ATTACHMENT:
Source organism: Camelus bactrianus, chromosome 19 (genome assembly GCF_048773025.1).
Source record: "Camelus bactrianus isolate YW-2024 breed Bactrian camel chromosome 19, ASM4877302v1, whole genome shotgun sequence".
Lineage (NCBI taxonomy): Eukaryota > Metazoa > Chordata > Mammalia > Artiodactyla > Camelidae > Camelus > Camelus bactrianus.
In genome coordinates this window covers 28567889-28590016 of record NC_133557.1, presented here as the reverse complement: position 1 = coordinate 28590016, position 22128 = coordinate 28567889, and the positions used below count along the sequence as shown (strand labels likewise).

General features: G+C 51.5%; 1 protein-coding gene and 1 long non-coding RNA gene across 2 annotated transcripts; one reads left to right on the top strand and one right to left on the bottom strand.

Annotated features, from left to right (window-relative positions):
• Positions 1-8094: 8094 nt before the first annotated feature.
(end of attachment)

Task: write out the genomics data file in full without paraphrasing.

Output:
Source organism: Camelus bactrianus, chromosome 19 (genome assembly GCF_048773025.1).
Source record: "Camelus bactrianus isolate YW-2024 breed Bactrian camel chromosome 19, ASM4877302v1, whole genome shotgun sequence".
Lineage (NCBI taxonomy): Eukaryota > Metazoa > Chordata > Mammalia > Artiodactyla > Camelidae > Camelus > Camelus bactrianus.
In genome coordinates this window covers 28567889-28590016 of record NC_133557.1, presented here as the reverse complement: position 1 = coordinate 28590016, position 22128 = coordinate 28567889, and the positions used below count along the sequence as shown (strand labels likewise).

General features: G+C 51.5%; 1 protein-coding gene and 1 long non-coding RNA gene across 2 annotated transcripts; one reads left to right on the top strand and one right to left on the bottom strand.

Annotated features, from left to right (window-relative positions):
• Positions 1-8094: 8094 nt before the first annotated feature.